If you are in need of some comforting family drama to snuggle up to as winter sets in then look no further.
If you are
in need of some comforting family drama to snuggle up to as winter sets in then
look no further. Writer/director
Jonathan Newman brings us Foster as the cinematic version of his award-winning
2005 short story, reworking it in to a touching fable.
Married childhood sweethearts Zooey (Toni Collette) and Alec (Ioan
Gruffudd) live in a townhouse in a scenic part of central London, but their
lives are no longer what they used to be.
The couple are struggling to communicate due to financial problems,
difficulty in conceiving a child and the suggestion of past issues surrounding
an ‘accident’ and a permanently closed door in their home. After spotting a leaflet in the
doctor’s office they decide to foster a child. On their visit to the children’s home they come across 7
year old Eli (Maurice Cole), who
consequently turns up at their front door complete with hat and suitcase,
claiming the foster company has sent him.
As Zooey and Alec try to adjust to life with their new son alongside
their financial worries, it becomes clear that little Eli is not all he seems.
Foster has a nice, even mix of several genres. A fairy tale quality runs through the
film: Zooey and Alec work as a
children’s book shop owner and toy maker respectively and there is magical
twist towards the end that you feel is imminent as the film moves on. The plot drifts repeatedly between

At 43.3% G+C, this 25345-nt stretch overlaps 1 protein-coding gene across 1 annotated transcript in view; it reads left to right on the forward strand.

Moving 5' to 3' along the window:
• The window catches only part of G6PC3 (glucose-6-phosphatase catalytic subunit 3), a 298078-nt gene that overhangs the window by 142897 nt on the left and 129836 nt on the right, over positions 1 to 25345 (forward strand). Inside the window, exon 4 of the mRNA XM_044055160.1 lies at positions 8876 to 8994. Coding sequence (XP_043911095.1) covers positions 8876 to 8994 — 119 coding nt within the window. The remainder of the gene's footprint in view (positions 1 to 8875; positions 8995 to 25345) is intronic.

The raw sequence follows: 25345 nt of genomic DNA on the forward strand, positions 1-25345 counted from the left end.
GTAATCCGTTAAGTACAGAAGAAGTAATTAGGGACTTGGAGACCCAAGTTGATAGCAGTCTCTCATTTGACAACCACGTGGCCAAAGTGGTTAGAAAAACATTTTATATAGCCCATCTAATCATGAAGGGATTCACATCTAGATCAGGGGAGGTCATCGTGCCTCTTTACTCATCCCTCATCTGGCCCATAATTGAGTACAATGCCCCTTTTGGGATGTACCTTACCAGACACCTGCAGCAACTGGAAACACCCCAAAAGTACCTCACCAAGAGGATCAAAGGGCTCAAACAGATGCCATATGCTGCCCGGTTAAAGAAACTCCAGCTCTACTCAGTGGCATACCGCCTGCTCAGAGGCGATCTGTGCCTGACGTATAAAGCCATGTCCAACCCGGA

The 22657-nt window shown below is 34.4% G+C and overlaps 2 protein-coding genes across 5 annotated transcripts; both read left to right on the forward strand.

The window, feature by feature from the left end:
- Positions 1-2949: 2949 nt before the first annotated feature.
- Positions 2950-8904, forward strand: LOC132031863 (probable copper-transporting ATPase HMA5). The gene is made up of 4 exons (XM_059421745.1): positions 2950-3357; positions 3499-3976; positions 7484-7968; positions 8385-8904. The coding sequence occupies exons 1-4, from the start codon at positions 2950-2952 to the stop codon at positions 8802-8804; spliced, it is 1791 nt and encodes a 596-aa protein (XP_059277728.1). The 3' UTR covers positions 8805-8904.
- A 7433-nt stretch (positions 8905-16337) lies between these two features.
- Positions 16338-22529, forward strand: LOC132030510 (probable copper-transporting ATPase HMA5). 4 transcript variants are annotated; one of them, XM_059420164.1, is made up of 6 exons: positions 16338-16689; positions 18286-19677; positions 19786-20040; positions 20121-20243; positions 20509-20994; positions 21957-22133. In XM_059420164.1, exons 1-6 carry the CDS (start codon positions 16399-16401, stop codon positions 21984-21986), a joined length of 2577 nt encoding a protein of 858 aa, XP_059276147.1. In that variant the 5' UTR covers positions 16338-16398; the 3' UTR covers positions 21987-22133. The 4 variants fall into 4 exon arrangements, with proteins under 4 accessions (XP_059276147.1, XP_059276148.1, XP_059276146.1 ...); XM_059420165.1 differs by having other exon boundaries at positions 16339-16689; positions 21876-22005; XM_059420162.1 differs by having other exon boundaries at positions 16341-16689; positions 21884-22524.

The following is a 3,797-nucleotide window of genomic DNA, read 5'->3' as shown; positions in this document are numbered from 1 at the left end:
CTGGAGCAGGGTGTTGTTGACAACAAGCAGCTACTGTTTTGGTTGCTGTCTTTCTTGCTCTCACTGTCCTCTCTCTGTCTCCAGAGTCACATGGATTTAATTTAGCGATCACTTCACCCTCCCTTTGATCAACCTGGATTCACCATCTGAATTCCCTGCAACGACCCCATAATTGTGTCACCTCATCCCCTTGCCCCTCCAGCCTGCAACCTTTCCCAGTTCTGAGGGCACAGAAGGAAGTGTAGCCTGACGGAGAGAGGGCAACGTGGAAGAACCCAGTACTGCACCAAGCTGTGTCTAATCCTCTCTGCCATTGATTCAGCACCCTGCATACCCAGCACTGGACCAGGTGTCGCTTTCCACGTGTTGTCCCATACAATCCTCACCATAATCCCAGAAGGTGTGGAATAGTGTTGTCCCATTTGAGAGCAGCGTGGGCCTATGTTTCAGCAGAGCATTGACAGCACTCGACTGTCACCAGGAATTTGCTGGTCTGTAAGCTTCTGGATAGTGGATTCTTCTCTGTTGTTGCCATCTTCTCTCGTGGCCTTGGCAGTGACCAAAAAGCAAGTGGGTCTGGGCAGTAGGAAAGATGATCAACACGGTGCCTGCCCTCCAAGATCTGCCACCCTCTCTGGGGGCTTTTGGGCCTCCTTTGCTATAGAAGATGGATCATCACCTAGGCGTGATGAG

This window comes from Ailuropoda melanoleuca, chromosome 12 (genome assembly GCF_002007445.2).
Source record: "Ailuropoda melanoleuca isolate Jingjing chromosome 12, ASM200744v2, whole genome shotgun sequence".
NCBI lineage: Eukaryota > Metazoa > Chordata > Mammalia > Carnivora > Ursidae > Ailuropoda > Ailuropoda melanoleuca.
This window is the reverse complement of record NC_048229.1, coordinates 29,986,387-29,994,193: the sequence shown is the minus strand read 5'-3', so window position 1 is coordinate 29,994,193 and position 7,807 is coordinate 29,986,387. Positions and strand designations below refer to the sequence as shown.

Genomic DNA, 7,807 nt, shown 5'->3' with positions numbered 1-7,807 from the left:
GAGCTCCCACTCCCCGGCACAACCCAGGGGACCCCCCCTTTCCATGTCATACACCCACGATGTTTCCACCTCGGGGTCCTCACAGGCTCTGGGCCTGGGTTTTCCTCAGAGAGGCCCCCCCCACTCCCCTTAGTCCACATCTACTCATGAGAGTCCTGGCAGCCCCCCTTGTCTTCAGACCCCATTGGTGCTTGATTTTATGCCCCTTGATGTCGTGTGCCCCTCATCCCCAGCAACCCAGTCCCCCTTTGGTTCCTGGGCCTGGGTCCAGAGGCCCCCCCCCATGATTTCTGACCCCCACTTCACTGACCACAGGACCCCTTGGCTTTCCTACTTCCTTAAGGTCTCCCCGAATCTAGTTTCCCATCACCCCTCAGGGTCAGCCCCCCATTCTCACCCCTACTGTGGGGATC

heartfelt, dramatic moments and amusing comedy. Although it can be slow paced at times which may mean it is
a little harder to keep the kids engaged, the essence of the fairy tale, the
quirky comedy and a fun trip to Legoland about halfway through make up for
Foster has a strong cast of well-known, talented actors which
makes it all the more engaging. Gruffudd
and Collette make a very believable couple, full of warmth and
likeability. After roles in films like Little Miss Sunshine and The Sixth Sense (for which she received
an Oscar nomination), it could be argued that Collette is ‘dumbing down’ in her
role in Foster. However she is
such a versatile and watchable actress that it is actually lovely to see her in a sweet family film like this one – and doing
a pretty decent delivery of a Scottish accent. Little Maurice Cole
is outstanding – and utterly adorable in his first ever acting role. You would be right to expect great
things from him in the future. His
character Eli has all the ‘Milky bar kid’ cuteness of any teeny boy with
glasses. He is like an adult in
miniature, sporting a crisp suit and fedora hat, adept at cooking and enjoying
nothing more than watching the news with a cup of tea. We are also treated to cameos from Anne Reid and the timeless Hayley Mills, with Richard E. Grant making an appearance as gentlemanly hobo, Mr
Potts, who resides in the local park and seems to have a strange bond with
Eli. Grant is no stranger to a
family drama after roles in films like Jack
and Sarah and seasonal television adaptations and is equally wonderful in this role.
Foster may have a few ‘hide behind a cushion’ cheesy moments,
but it is good old-fashioned, therapeutic family entertainment. Now that Halloween is over, grab this
one as a pre-Christmas family treat.